One factor that began the downward slide was due to the introduction in 1981 (by the PASOK government of Andreas Papandreou) of a policy of massive recruitment into the public sector, thereby considerably reducing unemployment at a stroke. Whilst on the face of it this may have seemed a good thing it had devastating repercussions. Thousands of executive and non-executive Party members, as well as other organizations without any obvious political connections began to recruit all the public services of the State. This policy was repeated by the incoming conservative Nea Demokratia Party when they won the elections some years later.. Today the public sector of Greece employs almost 10 % of the working population of the country, this number has to drastically be reduced in accordance with European directives.
Since the inception of the Greek state there has existed something called ” rousfeti” which, roughly translated means “spoils”. Basically, “rousfeti” is a form of firmly entrenched and accepted nepotism and corruption, whereby the relatives, friends, Party supporters, and so on, are appointed to positions in the public services. This can occur as a permanent or temporary position in any of the public services without any mediation from a higher government official or a lower party member. This has been the case throughout most of the history of Greece and is still very much alive in today’s modern Greece.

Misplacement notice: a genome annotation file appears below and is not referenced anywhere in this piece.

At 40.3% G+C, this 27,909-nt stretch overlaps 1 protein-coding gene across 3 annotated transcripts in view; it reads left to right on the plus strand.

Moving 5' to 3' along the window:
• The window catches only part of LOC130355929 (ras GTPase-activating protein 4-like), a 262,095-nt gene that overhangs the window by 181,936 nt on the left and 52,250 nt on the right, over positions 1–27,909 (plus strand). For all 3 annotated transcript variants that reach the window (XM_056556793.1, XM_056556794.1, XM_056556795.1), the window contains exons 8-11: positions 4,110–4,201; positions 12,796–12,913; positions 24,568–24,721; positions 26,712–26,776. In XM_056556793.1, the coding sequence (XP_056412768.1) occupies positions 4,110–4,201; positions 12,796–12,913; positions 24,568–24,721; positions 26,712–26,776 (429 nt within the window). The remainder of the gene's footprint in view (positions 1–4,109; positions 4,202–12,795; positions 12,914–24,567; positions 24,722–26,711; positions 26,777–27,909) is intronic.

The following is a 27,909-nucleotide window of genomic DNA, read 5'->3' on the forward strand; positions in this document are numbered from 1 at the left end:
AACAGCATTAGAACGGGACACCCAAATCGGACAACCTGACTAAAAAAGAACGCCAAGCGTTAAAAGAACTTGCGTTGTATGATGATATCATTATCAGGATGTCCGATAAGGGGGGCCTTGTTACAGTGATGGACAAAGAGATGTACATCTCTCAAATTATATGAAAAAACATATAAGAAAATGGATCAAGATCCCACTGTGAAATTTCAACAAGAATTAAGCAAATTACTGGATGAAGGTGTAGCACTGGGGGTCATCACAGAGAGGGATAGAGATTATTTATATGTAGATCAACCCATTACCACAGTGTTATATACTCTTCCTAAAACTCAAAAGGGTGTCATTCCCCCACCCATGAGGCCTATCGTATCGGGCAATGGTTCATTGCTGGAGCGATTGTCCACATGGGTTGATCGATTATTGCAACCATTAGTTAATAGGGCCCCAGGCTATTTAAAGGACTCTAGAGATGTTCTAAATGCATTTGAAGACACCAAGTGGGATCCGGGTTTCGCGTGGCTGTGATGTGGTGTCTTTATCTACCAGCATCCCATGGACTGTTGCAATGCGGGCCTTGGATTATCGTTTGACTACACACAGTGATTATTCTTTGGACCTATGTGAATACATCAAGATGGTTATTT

A second factor was the further political corruption and opaqueness of transactions. These transactions occur when large economic projects between business, governmental organizations and various individuals are given the green light by an official government mediator who is then rewarded with large sums of money “under the table” This feature is not unique to Greece but occurs in many countries.